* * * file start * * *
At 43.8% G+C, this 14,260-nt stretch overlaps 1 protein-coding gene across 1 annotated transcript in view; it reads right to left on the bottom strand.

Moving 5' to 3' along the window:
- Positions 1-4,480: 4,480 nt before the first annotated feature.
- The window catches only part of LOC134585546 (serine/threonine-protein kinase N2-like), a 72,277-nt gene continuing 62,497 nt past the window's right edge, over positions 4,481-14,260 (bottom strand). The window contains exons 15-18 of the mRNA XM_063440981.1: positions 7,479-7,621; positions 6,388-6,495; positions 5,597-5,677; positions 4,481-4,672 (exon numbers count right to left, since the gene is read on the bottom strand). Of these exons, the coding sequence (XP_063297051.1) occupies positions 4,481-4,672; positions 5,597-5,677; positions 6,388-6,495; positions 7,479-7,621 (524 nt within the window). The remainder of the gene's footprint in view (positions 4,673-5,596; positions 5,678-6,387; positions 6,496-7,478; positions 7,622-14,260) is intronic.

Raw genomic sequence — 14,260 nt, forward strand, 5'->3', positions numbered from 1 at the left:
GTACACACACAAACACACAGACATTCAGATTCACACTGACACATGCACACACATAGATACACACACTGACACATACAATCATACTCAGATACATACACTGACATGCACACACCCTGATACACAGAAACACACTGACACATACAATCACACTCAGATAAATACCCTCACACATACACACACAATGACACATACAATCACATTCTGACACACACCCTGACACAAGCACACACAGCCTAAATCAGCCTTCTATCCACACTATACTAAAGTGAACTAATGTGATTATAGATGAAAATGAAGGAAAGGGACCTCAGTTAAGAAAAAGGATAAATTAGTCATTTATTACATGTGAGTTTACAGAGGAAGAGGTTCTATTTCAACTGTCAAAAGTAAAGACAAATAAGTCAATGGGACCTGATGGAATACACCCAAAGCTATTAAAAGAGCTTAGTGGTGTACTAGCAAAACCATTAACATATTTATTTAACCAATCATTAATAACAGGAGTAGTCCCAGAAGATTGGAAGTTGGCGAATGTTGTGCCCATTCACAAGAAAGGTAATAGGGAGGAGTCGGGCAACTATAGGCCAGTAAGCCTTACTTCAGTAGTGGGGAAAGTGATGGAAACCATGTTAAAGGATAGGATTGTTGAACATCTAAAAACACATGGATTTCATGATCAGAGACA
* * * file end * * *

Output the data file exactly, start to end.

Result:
At 43.8% G+C, this 14,260-nt stretch overlaps 1 protein-coding gene across 1 annotated transcript in view; it reads right to left on the bottom strand.

Moving 5' to 3' along the window:
- Positions 1-4,480: 4,480 nt before the first annotated feature.
- The window catches only part of LOC134585546 (serine/threonine-protein kinase N2-like), a 72,277-nt gene continuing 62,497 nt past the window's right edge, over positions 4,481-14,260 (bottom strand). The window contains exons 15-18 of the mRNA XM_063440981.1: positions 7,479-7,621; positions 6,388-6,495; positions 5,597-5,677; positions 4,481-4,672 (exon numbers count right to left, since the gene is read on the bottom strand). Of these exons, the coding sequence (XP_063297051.1) occupies positions 4,481-4,672; positions 5,597-5,677; positions 6,388-6,495; positions 7,479-7,621 (524 nt within the window). The remainder of the gene's footprint in view (positions 4,673-5,596; positions 5,678-6,387; positions 6,496-7,478; positions 7,622-14,260) is intronic.

Raw genomic sequence — 14,260 nt, forward strand, 5'->3', positions numbered from 1 at the left:
GTACACACACAAACACACAGACATTCAGATTCACACTGACACATGCACACACATAGATACACACACTGACACATACAATCATACTCAGATACATACACTGACATGCACACACCCTGATACACAGAAACACACTGACACATACAATCACACTCAGATAAATACCCTCACACATACACACACAATGACACATACAATCACATTCTGACACACACCCTGACACAAGCACACACAGCCTAAATCAGCCTTCTATCCACACTATACTAAAGTGAACTAATGTGATTATAGATGAAAATGAAGGAAAGGGACCTCAGTTAAGAAAAAGGATAAATTAGTCATTTATTACATGTGAGTTTACAGAGGAAGAGGTTCTATTTCAACTGTCAAAAGTAAAGACAAATAAGTCAATGGGACCTGATGGAATACACCCAAAGCTATTAAAAGAGCTTAGTGGTGTACTAGCAAAACCATTAACATATTTATTTAACCAATCATTAATAACAGGAGTAGTCCCAGAAGATTGGAAGTTGGCGAATGTTGTGCCCATTCACAAGAAAGGTAATAGGGAGGAGTCGGGCAACTATAGGCCAGTAAGCCTTACTTCAGTAGTGGGGAAAGTGATGGAAACCATGTTAAAGGATAGGATTGTTGAACATCTAAAAACACATGGATTTCATGATCAGAGACA